We all lead hectic lives. Our brain gets busy, too. That's why we need brain boosters to re-energize it when it gets tired. Whether it’s your job, kids, or a surprise bill for the month, life pulls at you constantly. You want to lead a healthy, holistic lifestyle, but instead, you find that you are living a hectic one. You can, however, eat healthy foods for your brain to enhance its function. To know what these are, read on!
Brain Boosters to Try for a Better Mental Function
What You Eat Affects Your Brain And How It Functions
Your brain is continually at work. It regulates thousands of complex functions.
When you rely on fast food rather than whole-food, plant-based nutrition, you sacrifice your cognition or brain’s abilities. Simple daily tasks can turn into complicated, complex problems if you do not fuel your brain correctly.
You know that how you eat can affect your weight, but do you know that foods also affect your mood, brainpower, working memory, concentration, and even your ability to handle stress?
Here are some brain boosters that will pull you out of your rut and improve your brain health and concentration:
- Coconut oil
- Beans and legumes
- Dark chocolate
- Red cabbage
- Sunflower seeds
- Whole grains
How Your Brain Converts Food Into Power
Before we talk about how the brain receives energy from brain boosting food, we need to understand the process of adenosine triphosphate (ATP).
ATP is broken down through hydrolysis whenever cells need energy. Through this process, your cells transfer energy to other organisms in the body like the brain.
Your brain is a powerful organic machine. It controls all thoughts, movements, and sensations at blistering speed.
It stores an immense amount of data as images, texts, and concepts and regulates circadian rhythm, hormone balance, breathing, and blood flow.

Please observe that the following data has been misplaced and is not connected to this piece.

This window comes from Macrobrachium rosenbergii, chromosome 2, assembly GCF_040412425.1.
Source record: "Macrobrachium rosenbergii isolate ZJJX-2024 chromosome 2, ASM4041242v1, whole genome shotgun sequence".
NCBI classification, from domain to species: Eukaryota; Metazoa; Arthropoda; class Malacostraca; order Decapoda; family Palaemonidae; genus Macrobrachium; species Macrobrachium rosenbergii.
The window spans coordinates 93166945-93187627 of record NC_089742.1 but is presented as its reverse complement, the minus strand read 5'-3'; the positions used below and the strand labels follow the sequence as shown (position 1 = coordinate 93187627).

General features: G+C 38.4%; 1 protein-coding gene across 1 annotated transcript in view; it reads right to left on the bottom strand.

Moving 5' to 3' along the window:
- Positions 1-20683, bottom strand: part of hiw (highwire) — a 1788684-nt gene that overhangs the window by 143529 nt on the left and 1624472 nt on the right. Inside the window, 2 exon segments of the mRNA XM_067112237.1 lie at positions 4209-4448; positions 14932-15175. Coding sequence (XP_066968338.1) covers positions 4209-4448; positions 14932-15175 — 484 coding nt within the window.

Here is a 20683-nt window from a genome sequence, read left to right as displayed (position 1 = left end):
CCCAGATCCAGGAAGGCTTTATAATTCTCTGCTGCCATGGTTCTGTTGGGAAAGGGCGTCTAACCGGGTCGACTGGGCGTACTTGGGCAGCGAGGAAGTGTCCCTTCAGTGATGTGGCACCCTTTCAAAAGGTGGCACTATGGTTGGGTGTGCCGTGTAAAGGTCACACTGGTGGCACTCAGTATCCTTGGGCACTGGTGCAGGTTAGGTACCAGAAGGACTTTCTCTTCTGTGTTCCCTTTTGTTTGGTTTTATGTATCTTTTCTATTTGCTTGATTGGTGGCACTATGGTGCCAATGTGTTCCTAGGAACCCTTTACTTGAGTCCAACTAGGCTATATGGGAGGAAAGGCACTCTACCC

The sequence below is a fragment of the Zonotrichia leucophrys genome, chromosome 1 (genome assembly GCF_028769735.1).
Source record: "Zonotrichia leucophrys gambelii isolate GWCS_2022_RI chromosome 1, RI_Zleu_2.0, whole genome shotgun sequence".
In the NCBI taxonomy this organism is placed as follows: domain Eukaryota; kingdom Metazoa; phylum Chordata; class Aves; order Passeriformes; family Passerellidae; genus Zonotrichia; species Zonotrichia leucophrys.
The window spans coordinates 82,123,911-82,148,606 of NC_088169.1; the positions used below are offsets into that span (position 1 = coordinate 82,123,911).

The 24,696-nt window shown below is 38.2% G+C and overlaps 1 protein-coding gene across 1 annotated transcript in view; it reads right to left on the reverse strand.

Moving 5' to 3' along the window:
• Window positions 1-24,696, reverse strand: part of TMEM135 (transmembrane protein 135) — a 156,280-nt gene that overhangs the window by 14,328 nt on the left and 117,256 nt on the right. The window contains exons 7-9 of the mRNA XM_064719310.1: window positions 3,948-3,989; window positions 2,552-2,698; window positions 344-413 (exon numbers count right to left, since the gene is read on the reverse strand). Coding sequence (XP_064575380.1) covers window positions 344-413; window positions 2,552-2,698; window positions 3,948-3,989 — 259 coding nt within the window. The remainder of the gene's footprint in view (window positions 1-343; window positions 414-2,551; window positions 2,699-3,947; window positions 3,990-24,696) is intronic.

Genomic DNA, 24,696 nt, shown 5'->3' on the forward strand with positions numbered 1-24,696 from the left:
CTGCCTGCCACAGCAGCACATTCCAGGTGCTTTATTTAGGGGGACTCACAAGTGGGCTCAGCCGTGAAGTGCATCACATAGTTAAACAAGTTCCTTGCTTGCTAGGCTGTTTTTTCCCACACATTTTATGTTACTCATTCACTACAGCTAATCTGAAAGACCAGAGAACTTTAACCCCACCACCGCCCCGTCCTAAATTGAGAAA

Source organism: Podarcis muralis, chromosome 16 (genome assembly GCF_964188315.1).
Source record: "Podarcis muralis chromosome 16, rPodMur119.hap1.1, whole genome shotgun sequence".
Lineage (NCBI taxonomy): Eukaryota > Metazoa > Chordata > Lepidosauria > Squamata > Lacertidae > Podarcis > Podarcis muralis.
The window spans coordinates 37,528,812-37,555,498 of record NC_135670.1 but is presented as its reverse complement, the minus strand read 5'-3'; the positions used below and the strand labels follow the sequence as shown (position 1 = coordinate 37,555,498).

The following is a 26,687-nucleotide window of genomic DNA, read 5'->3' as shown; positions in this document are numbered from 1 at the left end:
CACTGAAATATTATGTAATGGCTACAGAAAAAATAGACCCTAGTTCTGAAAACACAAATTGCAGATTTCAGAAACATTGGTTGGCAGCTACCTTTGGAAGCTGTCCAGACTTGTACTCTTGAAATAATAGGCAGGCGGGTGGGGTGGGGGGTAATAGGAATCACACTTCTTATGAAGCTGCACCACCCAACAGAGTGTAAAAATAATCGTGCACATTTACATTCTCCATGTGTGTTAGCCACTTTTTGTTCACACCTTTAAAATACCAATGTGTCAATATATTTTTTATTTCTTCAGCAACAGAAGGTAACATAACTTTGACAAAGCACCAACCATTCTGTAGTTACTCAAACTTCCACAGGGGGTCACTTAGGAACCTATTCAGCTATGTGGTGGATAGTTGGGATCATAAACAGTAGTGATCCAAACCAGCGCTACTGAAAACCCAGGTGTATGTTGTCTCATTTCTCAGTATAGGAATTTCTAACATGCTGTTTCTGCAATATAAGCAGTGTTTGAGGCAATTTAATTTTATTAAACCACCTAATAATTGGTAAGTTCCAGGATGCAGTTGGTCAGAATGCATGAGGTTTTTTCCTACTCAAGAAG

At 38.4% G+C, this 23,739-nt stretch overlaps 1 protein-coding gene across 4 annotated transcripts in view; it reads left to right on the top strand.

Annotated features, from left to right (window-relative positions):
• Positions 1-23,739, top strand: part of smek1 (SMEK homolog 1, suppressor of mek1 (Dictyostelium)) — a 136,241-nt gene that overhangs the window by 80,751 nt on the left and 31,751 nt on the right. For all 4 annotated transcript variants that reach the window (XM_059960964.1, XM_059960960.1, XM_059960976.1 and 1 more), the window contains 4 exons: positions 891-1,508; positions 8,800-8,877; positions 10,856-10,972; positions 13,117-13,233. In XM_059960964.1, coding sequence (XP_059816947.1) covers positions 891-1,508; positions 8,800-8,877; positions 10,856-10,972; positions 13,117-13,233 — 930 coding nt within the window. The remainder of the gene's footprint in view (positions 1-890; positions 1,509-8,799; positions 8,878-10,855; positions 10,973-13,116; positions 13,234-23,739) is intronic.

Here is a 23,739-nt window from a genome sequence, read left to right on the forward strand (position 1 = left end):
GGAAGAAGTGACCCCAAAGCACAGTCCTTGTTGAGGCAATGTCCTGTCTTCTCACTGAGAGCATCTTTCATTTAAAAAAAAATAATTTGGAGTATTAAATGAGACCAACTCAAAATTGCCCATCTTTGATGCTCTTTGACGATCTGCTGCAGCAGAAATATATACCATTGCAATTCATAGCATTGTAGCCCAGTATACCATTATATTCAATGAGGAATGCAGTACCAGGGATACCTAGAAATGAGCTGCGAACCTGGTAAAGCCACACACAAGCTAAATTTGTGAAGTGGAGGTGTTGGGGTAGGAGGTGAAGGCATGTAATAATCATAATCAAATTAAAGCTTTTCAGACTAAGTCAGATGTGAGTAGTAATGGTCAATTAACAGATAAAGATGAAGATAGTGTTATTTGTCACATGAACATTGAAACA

Weighing only 2% of our total body weight but consuming more than 20% of our caloric intake, your brain’s functions also make it the most energy-greedy organ in your body. Half of your body’s energy goes toward the bioelectrical messages your brain sends to neurons throughout the body.
The brain is a picky eater, too. Your brain demands a constant supply of glucose and not much else to keep it running; neurons don’t store this basic sugar like other cells.
They are always hungry and rather needy.
You obtain glucose from the carbohydrates you eat, such as fruits, vegetables, and grains. The brain may run on sugars, but this doesn’t mean you should eat junk foods.
Refined sugars, like table sugar or high-fructose corn syrup, aren’t good options since overly high blood glucose levels, or sugar spikes, damage your cells and brain. These types of sugars literally starve your hungry neurons.
Insulin is a hormone that encourages cells to absorb and store glucose. As glucose enters the bloodstream from digestion, the pancreas releases just the right amount of insulin to keep blood sugar under control.
When you consume refined sugars, glucose levels rise too high and too fast for your body to control it with insulin.